As Ghana explores more avenues for revenue generation to fuel national development, bee farming/keeping has emerged as an area with great economic potential for creating viable businesses and employment for many Ghanaians.
Bees are not only important for the production of honey, which is the world’s most popular natural sweetener; they are equally beneficial for their role in plant pollination. Without the bees’ natural role, food production would be at risk as bees pollinate approximately 35% of food crops consumed by humans.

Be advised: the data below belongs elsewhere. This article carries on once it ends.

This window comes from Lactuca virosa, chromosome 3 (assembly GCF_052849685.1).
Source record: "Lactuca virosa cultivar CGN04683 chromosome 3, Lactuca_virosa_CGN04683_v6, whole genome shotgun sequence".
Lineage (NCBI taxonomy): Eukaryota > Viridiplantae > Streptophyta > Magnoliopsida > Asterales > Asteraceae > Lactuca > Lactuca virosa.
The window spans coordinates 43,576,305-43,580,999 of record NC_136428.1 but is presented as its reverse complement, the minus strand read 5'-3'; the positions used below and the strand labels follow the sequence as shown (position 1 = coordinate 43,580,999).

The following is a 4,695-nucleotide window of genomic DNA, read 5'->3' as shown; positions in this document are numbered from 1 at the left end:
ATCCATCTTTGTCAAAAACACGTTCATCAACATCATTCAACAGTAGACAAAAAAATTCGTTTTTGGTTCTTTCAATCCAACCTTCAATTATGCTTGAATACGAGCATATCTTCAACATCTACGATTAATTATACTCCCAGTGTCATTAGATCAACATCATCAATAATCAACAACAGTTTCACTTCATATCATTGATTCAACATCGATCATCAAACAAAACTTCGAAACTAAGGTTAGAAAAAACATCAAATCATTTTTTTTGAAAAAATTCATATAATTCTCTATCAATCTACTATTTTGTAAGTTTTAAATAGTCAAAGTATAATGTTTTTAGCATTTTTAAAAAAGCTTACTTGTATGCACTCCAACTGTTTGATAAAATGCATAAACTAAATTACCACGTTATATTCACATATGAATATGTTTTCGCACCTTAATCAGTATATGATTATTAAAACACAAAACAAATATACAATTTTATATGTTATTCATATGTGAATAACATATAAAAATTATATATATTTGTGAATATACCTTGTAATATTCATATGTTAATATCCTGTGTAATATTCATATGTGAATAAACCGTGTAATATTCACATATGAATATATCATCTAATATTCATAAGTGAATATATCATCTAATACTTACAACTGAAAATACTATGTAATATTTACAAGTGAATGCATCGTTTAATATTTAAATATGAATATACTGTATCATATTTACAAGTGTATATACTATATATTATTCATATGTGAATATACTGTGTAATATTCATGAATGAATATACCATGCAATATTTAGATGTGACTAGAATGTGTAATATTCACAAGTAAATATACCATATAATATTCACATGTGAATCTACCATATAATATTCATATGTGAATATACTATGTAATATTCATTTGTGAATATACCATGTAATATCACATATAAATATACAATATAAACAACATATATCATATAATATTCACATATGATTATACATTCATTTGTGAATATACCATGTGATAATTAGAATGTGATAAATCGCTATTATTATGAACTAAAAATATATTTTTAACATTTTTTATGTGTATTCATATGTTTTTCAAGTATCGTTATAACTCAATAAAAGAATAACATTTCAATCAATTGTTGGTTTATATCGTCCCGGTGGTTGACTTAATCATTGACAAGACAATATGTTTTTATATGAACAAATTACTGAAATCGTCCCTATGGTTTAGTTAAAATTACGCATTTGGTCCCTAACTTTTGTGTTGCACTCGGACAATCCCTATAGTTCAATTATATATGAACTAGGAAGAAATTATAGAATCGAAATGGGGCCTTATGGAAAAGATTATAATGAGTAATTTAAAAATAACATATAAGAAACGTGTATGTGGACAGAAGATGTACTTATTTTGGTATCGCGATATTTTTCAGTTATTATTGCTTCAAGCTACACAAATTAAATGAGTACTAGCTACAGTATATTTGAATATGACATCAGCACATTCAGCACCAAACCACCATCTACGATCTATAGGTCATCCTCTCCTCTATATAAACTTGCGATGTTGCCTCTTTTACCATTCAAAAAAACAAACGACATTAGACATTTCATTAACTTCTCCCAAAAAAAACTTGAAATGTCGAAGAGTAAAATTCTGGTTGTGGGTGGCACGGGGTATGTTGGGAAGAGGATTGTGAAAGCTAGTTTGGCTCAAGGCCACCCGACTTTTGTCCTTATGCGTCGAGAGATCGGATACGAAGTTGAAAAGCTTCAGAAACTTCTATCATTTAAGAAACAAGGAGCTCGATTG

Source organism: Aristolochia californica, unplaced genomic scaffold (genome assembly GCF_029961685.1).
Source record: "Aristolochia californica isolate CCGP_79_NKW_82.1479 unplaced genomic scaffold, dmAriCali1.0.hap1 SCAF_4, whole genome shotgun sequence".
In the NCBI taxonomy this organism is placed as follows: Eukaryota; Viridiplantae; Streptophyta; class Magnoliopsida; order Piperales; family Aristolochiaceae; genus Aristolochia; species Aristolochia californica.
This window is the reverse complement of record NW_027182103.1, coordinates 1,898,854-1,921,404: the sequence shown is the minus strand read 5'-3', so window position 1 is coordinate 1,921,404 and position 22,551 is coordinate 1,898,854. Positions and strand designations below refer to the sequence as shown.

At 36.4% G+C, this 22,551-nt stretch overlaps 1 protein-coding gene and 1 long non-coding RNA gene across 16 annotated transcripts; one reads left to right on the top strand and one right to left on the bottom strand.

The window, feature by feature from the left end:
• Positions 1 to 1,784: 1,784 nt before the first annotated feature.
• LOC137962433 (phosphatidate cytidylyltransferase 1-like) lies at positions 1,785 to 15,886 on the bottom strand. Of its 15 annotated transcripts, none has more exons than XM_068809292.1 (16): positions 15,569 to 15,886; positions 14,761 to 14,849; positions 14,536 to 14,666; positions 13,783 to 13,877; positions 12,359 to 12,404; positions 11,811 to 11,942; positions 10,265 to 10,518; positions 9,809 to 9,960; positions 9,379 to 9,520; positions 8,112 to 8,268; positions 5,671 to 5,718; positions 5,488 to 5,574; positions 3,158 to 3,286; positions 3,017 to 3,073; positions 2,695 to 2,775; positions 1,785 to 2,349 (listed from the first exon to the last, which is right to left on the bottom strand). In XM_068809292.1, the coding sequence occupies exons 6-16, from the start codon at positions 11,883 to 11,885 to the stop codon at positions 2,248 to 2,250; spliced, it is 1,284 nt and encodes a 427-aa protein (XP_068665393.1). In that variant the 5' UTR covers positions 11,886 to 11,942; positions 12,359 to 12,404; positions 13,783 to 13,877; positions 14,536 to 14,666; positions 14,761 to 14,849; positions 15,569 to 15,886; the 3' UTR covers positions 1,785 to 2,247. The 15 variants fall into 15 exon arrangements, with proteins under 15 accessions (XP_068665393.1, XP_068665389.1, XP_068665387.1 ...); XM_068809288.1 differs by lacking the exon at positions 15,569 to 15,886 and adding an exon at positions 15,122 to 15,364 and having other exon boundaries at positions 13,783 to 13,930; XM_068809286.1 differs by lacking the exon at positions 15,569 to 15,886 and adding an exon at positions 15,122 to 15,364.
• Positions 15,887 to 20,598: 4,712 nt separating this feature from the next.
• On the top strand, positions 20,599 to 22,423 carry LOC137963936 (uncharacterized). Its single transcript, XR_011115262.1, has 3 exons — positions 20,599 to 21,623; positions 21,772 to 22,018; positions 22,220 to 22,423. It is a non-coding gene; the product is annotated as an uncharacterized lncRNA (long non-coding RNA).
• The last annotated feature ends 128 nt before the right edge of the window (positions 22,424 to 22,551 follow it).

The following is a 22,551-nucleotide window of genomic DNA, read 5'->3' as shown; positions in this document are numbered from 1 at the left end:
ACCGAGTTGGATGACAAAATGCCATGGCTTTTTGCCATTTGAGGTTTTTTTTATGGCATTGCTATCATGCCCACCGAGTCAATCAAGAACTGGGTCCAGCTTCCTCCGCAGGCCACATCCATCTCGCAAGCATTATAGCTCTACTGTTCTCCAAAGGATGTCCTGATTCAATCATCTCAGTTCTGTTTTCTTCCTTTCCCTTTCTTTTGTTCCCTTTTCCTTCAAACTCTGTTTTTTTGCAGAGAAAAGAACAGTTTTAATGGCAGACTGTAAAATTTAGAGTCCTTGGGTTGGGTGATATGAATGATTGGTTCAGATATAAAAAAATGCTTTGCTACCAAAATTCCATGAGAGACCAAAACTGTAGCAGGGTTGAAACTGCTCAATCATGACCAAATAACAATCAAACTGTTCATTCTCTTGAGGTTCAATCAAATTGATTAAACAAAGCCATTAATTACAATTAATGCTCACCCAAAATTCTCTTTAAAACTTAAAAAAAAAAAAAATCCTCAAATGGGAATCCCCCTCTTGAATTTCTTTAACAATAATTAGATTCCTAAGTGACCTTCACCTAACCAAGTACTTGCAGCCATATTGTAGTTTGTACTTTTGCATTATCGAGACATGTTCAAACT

The value of global trade of honey, besides other bee products, is estimated to be over $600 million, and in Africa, honey is produced in several countries with Ethiopia, Kenya, and Tanzania, leading as the largest honey producers on the continent.
Other products that bees produce that are in high demand include beeswax, which is widely used in both the skincare and cosmetic industries, as well as in shoe, furniture and candle manufacturing, propolis, which is used in medicines and cosmetic products, and honey bee venom, also known as apitoxin, commonly used as treatment for rheumatism and other joint diseases.